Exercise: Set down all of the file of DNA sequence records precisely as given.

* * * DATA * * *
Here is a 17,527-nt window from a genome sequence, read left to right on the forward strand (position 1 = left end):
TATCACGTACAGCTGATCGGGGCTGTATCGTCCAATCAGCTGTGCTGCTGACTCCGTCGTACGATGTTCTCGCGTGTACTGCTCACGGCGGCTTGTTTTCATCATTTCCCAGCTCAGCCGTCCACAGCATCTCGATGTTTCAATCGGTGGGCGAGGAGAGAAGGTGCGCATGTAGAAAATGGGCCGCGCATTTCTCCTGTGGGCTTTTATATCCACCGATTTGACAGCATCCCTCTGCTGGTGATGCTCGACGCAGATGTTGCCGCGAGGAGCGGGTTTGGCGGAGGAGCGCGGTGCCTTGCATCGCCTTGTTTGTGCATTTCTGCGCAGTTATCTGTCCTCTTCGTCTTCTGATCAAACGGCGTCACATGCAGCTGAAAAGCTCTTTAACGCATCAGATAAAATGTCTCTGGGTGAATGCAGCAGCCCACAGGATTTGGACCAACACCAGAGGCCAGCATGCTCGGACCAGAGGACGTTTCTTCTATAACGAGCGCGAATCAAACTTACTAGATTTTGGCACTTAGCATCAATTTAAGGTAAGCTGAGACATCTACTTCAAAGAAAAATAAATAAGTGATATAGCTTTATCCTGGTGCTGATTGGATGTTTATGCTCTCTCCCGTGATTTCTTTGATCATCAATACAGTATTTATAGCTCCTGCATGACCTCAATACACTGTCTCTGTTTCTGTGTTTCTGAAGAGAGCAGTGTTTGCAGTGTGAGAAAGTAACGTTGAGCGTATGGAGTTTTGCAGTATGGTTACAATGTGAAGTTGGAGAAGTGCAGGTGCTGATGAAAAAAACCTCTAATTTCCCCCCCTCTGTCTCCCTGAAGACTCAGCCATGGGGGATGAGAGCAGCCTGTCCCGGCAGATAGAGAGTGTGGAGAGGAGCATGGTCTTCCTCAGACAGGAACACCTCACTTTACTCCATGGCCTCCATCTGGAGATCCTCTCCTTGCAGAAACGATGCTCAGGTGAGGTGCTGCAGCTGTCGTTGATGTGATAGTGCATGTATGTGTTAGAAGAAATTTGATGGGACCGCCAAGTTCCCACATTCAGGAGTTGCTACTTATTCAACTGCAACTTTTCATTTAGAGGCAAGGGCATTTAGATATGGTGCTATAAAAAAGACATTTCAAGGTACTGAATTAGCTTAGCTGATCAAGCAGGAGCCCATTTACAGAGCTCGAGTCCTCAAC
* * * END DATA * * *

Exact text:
Here is a 17,527-nt window from a genome sequence, read left to right on the forward strand (position 1 = left end):
TATCACGTACAGCTGATCGGGGCTGTATCGTCCAATCAGCTGTGCTGCTGACTCCGTCGTACGATGTTCTCGCGTGTACTGCTCACGGCGGCTTGTTTTCATCATTTCCCAGCTCAGCCGTCCACAGCATCTCGATGTTTCAATCGGTGGGCGAGGAGAGAAGGTGCGCATGTAGAAAATGGGCCGCGCATTTCTCCTGTGGGCTTTTATATCCACCGATTTGACAGCATCCCTCTGCTGGTGATGCTCGACGCAGATGTTGCCGCGAGGAGCGGGTTTGGCGGAGGAGCGCGGTGCCTTGCATCGCCTTGTTTGTGCATTTCTGCGCAGTTATCTGTCCTCTTCGTCTTCTGATCAAACGGCGTCACATGCAGCTGAAAAGCTCTTTAACGCATCAGATAAAATGTCTCTGGGTGAATGCAGCAGCCCACAGGATTTGGACCAACACCAGAGGCCAGCATGCTCGGACCAGAGGACGTTTCTTCTATAACGAGCGCGAATCAAACTTACTAGATTTTGGCACTTAGCATCAATTTAAGGTAAGCTGAGACATCTACTTCAAAGAAAAATAAATAAGTGATATAGCTTTATCCTGGTGCTGATTGGATGTTTATGCTCTCTCCCGTGATTTCTTTGATCATCAATACAGTATTTATAGCTCCTGCATGACCTCAATACACTGTCTCTGTTTCTGTGTTTCTGAAGAGAGCAGTGTTTGCAGTGTGAGAAAGTAACGTTGAGCGTATGGAGTTTTGCAGTATGGTTACAATGTGAAGTTGGAGAAGTGCAGGTGCTGATGAAAAAAACCTCTAATTTCCCCCCCTCTGTCTCCCTGAAGACTCAGCCATGGGGGATGAGAGCAGCCTGTCCCGGCAGATAGAGAGTGTGGAGAGGAGCATGGTCTTCCTCAGACAGGAACACCTCACTTTACTCCATGGCCTCCATCTGGAGATCCTCTCCTTGCAGAAACGATGCTCAGGTGAGGTGCTGCAGCTGTCGTTGATGTGATAGTGCATGTATGTGTTAGAAGAAATTTGATGGGACCGCCAAGTTCCCACATTCAGGAGTTGCTACTTATTCAACTGCAACTTTTCATTTAGAGGCAAGGGCATTTAGATATGGTGCTATAAAAAAGACATTTCAAGGTACTGAATTAGCTTAGCTGATCAAGCAGGAGCCCATTTACAGAGCTCGAGTCCTCAAC